From what has been said, it follows that, as to these process claims, infringement may be found if the process covered is used by the defendant, even though it is impossible to prove that the product manufactured by the defendant contained lead suboxide. Where the product claims are the only things in issue, suboxide is necessary to their validity over the prior art, since small quantities of a powder having generally similar physical characteristics had undoubtedly been produced before, and consequently infringement cannot be found without proof that lead suboxide exists in the accused mixture. But where the question is the use of a commercial process to obtain a product in quantity and the description of the product is more or less incidental, it would be more than unfair to deny the inventor the rights to which he would be otherwise entitled because of a misdescription.
What has been said may be taken as applying to the suboxide process claims of '149 and '150. The five claims in suit of '151 and the four claims of '479 are process claims, but they stand upon a slightly different basis. They begin with the product of '150 and treat it in order to produce something different. In every case this initial product or element of the process is described as being or containing lead suboxide. Now, as has been held, it will not necessarily invalidate a process that its final product is given a name which is scientifically incorrect. But in these claims the use of the described powder is the first and vital step of the process. It is the suboxide constituent which gives them novelty over the prior art. Therefore they really stand with the product claims -- presumptively valid, but in the present state of scientific knowledge not susceptible of proof of infringement.
Patent '149 and Double Patenting.
Patent '149 claims a process for the formation of lead powder by abrasion of masses in a rotating vessel plus "removing said powder from said vessel by means of" a current of air (claim 2). This patent is not invalidated by Japanese patent '563 for reasons already given in connection with that patent. The erroneous use in the Japanese patent of air as an example of an inert gas is not sufficient to make it identical with a patent which claims the use of air and nothing else.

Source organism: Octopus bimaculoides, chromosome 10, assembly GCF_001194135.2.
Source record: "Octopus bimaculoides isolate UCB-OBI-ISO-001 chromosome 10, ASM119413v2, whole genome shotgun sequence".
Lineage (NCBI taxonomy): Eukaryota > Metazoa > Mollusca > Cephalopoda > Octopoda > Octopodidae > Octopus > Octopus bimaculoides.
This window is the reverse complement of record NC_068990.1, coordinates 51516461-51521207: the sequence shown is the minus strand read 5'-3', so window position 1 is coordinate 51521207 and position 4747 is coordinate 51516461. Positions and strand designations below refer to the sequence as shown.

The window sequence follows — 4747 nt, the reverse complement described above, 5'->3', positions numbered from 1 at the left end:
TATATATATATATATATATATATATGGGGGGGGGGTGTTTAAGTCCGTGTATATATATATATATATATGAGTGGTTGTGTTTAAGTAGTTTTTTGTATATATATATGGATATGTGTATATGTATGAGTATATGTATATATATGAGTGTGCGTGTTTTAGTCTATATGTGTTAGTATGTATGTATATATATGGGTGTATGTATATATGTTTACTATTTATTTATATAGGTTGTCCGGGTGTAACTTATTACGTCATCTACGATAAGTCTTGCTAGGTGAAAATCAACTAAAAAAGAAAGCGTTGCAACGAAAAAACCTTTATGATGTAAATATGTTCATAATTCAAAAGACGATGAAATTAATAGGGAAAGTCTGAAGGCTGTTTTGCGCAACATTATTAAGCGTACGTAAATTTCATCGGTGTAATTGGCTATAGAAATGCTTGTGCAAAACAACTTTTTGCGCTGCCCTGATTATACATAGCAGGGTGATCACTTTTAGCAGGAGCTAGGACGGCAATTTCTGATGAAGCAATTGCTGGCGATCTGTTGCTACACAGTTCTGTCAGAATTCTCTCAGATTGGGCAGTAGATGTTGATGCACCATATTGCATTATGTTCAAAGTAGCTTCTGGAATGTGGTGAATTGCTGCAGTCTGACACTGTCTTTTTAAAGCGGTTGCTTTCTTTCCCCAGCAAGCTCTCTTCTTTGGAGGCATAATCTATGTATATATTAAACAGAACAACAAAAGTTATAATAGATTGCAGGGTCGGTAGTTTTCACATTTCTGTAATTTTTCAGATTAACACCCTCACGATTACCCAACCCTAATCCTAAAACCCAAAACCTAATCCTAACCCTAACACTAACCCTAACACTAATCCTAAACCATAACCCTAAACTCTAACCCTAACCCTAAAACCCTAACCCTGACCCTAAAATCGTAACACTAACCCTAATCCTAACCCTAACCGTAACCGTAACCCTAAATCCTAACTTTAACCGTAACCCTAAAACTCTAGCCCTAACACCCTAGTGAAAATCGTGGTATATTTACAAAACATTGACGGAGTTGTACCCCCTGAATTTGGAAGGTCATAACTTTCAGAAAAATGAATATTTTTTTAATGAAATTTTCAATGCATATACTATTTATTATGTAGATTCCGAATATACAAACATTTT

Whether or not '149 is for the same process as U.S. patent '150 is immaterial, so far as the question of validity of either is concerned. There is no double patenting involved. The two patents issued on the same day. They both expire on the same day. There can be no extension of the monopoly and one is not prior art against the other.
The fact that '149 does not disclose the oxidizing function of the air or refer to the highly important element of the process having to do with the temperature control necessary to its successful operation might throw doubt upon its validity in view of the prior art. This is, of course, upon the assumption that it is not for the same invention as '150. The whole matter, however, is rather academic since '149 is coincident in duration with '150, and the defendant's process infringes the somewhat more precise, if not narrower, claims of '150.
This patent is therefore held valid and infringed.
Infringement of Process.
There can be no question that the process used by the defendant is substantially the same as that of the plaintiff's patents. In fact it is almost identical. As a fact finding upon this point, the report of Dr. Wilson, an independent expert appointed by the court who made a complete study of the defendant's operation at the Crescentville plant, is adopted by reference.
The apparatus patent ('020) is closely related, of course, to the process patents. Practically all the considerations which apply to the one apply to the other, including the Tudor mill and other alleged prior art structures. Having held the process claims valid and infringed, the same conclusion is reached with regard to the apparatus patent.
Claims 1 and 2 of patent 1,584,149 are valid and infringed.
Claims 1, 2, 3, 4, 6, 8, 9, 10, 11, 12, and 13 of patent 1,584,150 are valid and infringed.
Claims 14, 15, 16, and 17 of 1,584,150 are valid but not infringed.
Claims 1, 2, 3, 4, and 5 of 1,584,151 are valid but not infringed.
Claims 1 and 2 of patent 1,584,152 are valid but not infringed.
Claims 1, 2, 3, and 4 of 1,584,479 are valid but not infringed.
Claims 10 and 11 of patent 1,896,020 are valid and infringed.
The statements of fact contained in the foregoing opinion may be taken as special findings of fact and the statements of law may be taken as conclusions of law under rule 70 1/2 (28 U.S.C.A. following section 723).
Decree may be submitted.
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